In Dec. 1993, Bill Kristol, a current Fox News contributor and the editor of the Weekly Standard, issued a now-infamous memo to Republican leaders, arguing that they should “defeat” President Clinton’s health care reform plan “outright” instead of negotiating a compromise. In later memos, Kristol counseled that Republicans should oppose reform “sight unseen” because “there is no health care crisis.” Kristol’s advice “animated” Republicans, who concluded “that all-out opposition to the Clinton plan” was “in their best political interest.”
Throughout this year’s debate over health care reform, Kristol has played a similar role, arguing in the media that Republicans should “kill” reform instead of trying to be “constructive.” In an interview on the Washington Times’ America’s Morning News radio show yesterday, Kristol revealed that he had met with some congressional Republicans on Wednesday night to devise strategy for defeating reform:
KRISTOL: Next week will really be a first crescendo in the big health care debate. And this dinner I was at last night was some Republican members, Senate and House, some staffers, some outside people, trying to think about how to, the best arguments against it and where the politics of this lies. She is really going for it. And I think the issue is Medicare. I mean this will be the largest package of Medicare cuts I think the Congress will ever have passed.
Later in the interview, Kristol distilled the conclusions from the strategy session with congressional Republicans, saying that citizens “need to go see their congressman and say ‘do not vote for this until either we have a chance to read it more carefully, but really more importantly just don’t vote for it because it’s going to cut my Medicare and raise my taxes.’” He echoes the same attack line in his Weekly Standard column today: “There will be no Republican votes for the Pelosi Plan of tax hikes and Medicare cuts. Will there be enough Democratic resistors so the bill is either withdrawn or defeated?.”
For the past month, Fox has been claiming that it is not actually a “communications arm” for the Republicans. What do they think about one of their regular contributors advising Republicans on strategy behind closed doors? Will they disclose Kristol’s advisory role when he appears on the air?
About a month ago, Rep. Alan Grayson (D-Fla.) caused a stir when he described the conservative approach to health care: "Don't get sick. That's what the Republicans have in mind. And if you get sick America, the Republican health care plan is this: die quickly."
The GOP and its allies were outraged. Grayson made it sound as if Republican policies are literally life threatening. The remarks, conservatives said, crossed a line of decency. No one, the argument goes, should accuse their rivals of promoting lethal health care policies.
A month later, Senate Minority Leader Mitch McConnell (R-Ken.) told a conservative radio host that the public option favored by most congressional Democrats and most of the American public "may cost you your life."
Dennis Miller asked McConnell specifically about the state opt-out compromise. The Minority Leader said it didn't matter because a public plan that competes with private plans is inherently dangerous.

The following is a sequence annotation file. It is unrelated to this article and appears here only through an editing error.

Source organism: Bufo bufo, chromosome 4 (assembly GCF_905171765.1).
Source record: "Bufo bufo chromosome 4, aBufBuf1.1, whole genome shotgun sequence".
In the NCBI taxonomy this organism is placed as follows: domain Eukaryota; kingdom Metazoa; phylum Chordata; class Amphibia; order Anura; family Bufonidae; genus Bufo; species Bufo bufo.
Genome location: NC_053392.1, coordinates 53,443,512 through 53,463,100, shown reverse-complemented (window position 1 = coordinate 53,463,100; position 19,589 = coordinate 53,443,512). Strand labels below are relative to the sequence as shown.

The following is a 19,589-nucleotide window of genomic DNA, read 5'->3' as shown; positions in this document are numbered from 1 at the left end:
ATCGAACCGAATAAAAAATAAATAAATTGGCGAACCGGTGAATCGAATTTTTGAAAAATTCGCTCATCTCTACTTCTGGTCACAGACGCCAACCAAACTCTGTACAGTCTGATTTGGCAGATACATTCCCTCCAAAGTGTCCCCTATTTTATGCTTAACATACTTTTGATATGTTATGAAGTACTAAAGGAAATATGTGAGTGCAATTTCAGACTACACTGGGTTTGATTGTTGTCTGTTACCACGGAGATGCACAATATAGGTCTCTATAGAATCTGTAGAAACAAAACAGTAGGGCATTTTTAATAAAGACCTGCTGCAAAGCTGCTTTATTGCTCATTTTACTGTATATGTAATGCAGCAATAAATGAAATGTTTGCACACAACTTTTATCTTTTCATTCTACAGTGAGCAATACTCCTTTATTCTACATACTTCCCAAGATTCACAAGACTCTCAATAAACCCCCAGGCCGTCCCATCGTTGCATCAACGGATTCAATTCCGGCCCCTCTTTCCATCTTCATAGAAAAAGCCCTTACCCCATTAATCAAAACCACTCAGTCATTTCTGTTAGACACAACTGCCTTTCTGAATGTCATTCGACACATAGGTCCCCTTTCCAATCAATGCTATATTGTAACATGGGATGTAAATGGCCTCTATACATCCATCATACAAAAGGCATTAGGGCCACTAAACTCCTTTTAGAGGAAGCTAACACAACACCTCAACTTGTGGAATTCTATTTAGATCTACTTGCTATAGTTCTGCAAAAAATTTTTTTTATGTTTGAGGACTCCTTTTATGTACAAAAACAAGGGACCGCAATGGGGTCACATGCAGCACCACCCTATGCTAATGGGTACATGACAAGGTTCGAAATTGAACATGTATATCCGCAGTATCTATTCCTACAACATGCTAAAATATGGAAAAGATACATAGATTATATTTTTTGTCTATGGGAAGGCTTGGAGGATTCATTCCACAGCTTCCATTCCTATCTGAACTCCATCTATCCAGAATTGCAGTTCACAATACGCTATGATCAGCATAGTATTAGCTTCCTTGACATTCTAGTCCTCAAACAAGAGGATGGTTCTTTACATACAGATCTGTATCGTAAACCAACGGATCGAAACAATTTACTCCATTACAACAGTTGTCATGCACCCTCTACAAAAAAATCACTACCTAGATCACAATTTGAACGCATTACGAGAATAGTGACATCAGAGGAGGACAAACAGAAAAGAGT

"I think if you have any kind of government insurance program, you're going to be stuck with it and it will lead us in the direction of the European style, you know, sort of British-style, single payer, government run system. And those systems are known for delays, denial of care and, you know, if your particular malady doesn't fit the government regulation, you don't get the medication.
"And it may cost you your life. I mean, we don't want to go down that path."
It's a reminder of just how pathetic the debate itself has been over health care reform. After six months of back and forth -- hearings, debates, town halls, reports, committee votes, interviews, analyses -- the highest ranking Republican in Congress still feels comfortable telling a national audience that competition between public and private health coverage "may cost you your life."
Indeed, one of the few constants throughout the process is conservative Republicans on the Hill, unwilling or unable to debate the policy on the merits, trying to convince people that Democratic policies may actually kill them.
What a sad joke.
Think Progress: Right Wing Falsely Asserts Right Wing Boogeymen Bill Ayers And Jeremiah Wright Visited The White House
Early this evening, the White House voluntarily released nearly 500 visitor records of “individuals visiting the executive mansion between Inauguration Day and the end of July.” The easily-searchable list includes some famous names like Michael Jordan, Michael Moore, William Ayers, and Jeremiah Wright. Of course, the mere suggestion of Ayers and Wright has sent the right wing into a tizzy.
The Weekly Standard’s Michael Goldfarb:

The Weekly Standard’s Mary Katharine Ham:

The Washington Times’ Amanda Carpenter:

Conservative blogger Ed Morrissey:

But as the original post by White House ethics counselor Norm Eisen makes clear, the “William Ayers” and “Jeremiah Wright” on the list are actually different individuals who merely share the same name:
Given this large amount of data, the records we are publishing today include a few “false positives” – names that make you think of a well-known person, but are actually someone else. In September, requests were submitted for the names of some famous or controversial figures (for example Michael Jordan, William Ayers, Michael Moore, Jeremiah Wright, Robert Kelly (”R. Kelly”), and Malik Shabazz). The well-known individuals with those names never actually came to the White House. Nevertheless, we were asked for those names and so we have included records for those individuals who were here and share the same names.
Mainstream news outlets have reported this fact accurately. But for the right wing, the story was simply too good to be fact-checked.

1 comment:

  1. a new slogan for fox

    "News too good to be fact checked"